UC 2.0 an explanation of Unified Communications

As a recent joiner to Computacenter, it’s no secret I am no spring chicken. I have worked in this industry for close on thirty years so this has given me a great perspective on the changes we have seen take place.  When thinking back I can recall the Car Phone morphed into the Mobile Phone , and then into the Smart Phone.

The Web has gone through numerous phases of development, at the start of this century there was a lot of noise about Web 2.0 and what this meant for Web Services. Unified communications is no different , we really saw this technology  emerge in the early “noughties” and the big innovators were our colleagues at Cisco. They realized that being able to use the same network for both Voice and data  made sense. It took a number of years before what was called Call Manager became widely accepted but today we  recognise this as IP telephony (IPT) and we see this as industrial strength, mature and low risk solution.

Unified communications has  reached the second major phase it is development. We should call this “UC 2.0”. This type of multi-media UC emerged from about 2006/7 but really has only become more widely recognised in the last three years.  Microsoft were probably the first to move into  the second phase of UC development.   The same trend of increasing services and value is occurring, both Microsoft and Cisco recognise that the modern workplace can leverage a range of Collaborative services and this increasingly means in a mobile and remotely connected world.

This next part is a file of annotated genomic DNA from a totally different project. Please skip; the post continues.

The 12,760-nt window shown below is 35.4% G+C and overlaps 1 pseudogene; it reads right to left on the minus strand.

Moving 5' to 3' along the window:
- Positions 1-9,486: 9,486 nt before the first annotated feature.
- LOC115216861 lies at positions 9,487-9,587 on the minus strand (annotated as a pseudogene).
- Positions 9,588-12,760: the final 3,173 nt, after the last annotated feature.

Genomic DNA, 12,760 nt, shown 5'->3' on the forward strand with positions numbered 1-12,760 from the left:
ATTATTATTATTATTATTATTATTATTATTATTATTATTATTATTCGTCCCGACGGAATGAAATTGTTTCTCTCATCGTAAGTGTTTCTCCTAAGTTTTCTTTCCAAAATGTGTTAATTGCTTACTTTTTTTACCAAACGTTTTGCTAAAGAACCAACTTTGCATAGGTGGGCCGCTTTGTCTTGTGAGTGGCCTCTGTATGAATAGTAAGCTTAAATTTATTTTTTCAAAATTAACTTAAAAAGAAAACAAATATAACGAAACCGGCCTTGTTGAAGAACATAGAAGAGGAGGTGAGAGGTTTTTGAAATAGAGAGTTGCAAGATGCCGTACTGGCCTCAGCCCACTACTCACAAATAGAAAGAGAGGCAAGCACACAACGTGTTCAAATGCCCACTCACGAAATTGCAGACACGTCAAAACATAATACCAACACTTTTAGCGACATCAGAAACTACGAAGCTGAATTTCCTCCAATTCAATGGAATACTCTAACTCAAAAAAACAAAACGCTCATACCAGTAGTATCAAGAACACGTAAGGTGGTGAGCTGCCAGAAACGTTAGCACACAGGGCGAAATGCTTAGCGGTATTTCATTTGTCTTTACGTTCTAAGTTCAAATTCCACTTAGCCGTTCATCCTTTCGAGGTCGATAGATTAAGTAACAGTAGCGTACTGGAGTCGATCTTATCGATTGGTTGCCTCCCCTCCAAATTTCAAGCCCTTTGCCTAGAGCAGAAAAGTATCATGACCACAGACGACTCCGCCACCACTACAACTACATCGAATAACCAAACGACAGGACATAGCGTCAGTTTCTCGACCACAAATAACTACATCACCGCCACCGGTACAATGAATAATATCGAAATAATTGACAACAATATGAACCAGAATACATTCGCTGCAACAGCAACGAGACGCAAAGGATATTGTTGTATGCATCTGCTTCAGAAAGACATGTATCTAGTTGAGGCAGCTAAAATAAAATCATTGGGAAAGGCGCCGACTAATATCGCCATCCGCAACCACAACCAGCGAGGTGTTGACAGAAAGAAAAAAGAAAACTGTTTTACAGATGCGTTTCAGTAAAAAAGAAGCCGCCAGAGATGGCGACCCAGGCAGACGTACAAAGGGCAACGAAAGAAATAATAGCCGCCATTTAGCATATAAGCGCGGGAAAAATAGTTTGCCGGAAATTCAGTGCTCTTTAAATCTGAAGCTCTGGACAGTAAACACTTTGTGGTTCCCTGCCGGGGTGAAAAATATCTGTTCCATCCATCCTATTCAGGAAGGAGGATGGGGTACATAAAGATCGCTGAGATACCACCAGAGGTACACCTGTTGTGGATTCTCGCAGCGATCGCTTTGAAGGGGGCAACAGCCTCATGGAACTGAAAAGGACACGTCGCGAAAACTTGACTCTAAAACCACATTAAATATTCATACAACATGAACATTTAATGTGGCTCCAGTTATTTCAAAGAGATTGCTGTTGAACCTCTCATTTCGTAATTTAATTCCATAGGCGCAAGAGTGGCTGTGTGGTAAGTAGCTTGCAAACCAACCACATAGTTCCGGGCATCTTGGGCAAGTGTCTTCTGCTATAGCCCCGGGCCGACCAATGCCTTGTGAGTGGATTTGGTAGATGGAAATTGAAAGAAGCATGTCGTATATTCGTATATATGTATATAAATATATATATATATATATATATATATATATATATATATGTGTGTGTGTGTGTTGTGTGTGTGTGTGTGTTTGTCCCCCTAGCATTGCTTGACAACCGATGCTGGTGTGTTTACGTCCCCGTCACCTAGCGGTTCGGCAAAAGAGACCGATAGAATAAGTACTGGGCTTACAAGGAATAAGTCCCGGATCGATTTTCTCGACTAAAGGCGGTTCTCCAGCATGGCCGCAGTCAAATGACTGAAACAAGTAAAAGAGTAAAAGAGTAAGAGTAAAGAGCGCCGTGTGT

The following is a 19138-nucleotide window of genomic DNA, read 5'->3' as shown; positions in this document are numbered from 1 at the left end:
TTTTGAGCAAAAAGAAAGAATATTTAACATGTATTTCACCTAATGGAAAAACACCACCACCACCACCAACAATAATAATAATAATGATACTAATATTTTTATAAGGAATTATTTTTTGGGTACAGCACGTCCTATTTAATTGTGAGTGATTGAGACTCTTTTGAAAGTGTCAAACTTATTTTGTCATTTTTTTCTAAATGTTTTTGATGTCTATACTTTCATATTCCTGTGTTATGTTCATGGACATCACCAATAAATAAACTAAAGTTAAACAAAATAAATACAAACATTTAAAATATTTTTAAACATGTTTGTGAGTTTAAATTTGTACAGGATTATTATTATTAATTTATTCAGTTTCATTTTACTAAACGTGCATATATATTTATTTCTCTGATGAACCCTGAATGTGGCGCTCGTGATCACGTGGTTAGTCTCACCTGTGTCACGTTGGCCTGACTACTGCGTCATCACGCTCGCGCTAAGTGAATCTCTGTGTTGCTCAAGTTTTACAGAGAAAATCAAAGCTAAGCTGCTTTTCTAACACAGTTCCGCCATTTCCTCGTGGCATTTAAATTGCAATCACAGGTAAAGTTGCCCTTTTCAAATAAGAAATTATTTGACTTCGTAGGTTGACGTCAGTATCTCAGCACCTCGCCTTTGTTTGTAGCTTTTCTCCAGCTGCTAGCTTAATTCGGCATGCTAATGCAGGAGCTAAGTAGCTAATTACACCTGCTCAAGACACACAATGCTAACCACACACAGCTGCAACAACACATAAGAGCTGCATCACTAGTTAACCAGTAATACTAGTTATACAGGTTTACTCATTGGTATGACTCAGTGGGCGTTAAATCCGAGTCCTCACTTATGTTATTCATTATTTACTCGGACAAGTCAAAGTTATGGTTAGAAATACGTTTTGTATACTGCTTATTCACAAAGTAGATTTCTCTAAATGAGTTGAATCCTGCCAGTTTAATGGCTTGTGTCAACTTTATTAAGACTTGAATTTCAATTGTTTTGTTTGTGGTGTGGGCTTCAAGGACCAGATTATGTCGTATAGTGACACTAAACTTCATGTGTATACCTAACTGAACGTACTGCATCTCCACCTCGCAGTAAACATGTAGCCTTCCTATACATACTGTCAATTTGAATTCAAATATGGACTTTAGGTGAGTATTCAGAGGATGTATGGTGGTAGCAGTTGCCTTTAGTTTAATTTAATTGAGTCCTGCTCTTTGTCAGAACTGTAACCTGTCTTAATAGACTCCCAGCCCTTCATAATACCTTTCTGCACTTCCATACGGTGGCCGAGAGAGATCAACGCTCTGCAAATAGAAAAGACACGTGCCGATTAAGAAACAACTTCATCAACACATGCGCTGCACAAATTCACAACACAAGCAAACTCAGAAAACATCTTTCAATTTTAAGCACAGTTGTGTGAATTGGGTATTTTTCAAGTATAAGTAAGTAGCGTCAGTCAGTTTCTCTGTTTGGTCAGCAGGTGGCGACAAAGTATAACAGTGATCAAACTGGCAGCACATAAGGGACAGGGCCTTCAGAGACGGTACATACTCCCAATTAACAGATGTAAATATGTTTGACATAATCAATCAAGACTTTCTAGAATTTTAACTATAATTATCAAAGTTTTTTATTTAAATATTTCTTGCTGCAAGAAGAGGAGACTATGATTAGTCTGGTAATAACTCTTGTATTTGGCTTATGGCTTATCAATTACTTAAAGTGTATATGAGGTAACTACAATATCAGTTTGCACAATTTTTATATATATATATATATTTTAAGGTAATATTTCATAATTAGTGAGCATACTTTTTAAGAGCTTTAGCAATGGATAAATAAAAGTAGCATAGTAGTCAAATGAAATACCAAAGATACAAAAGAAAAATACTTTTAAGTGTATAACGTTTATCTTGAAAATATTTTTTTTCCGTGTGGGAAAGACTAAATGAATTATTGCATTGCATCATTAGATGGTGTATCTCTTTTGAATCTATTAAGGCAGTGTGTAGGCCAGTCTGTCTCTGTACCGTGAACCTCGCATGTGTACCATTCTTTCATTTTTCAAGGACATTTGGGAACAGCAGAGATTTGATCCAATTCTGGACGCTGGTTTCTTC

“UC 2.0” offers Instant Messenger, Presence , Desktop Conferencing, Audio Conferencing , Unified In-Box,  Voice Telephony and Video Conferencing.  It can be accessed from anywhere where an internet connection can be made available. It still supports the traditional handset but many use a “soft phone”  – as it is so portable!  One key element is the ability to transition between these different media seamlessly, this is probably in my view one of the key ingredients of “UC 2.0”.

With further convergence of technology Smart Phones make excellent platforms for using UC, and both vendors support a wide range of devices.   We also see a convergence of traditional Telepresence and UC platforms.

This multi-media  world,  supports a  less hierarchical command and control style of organisation. Virtual teams can be quickly brought together, people can work from almost anywhere in the world companies can exchange a range of communications between each other securely, this  helps strong business partnership and enhance the business value chain.  At Computacenter many of our managed services customers can now contact us via Instant Messenger for example. As I said I like to refer to this as UC 2.0 , does this work for you?

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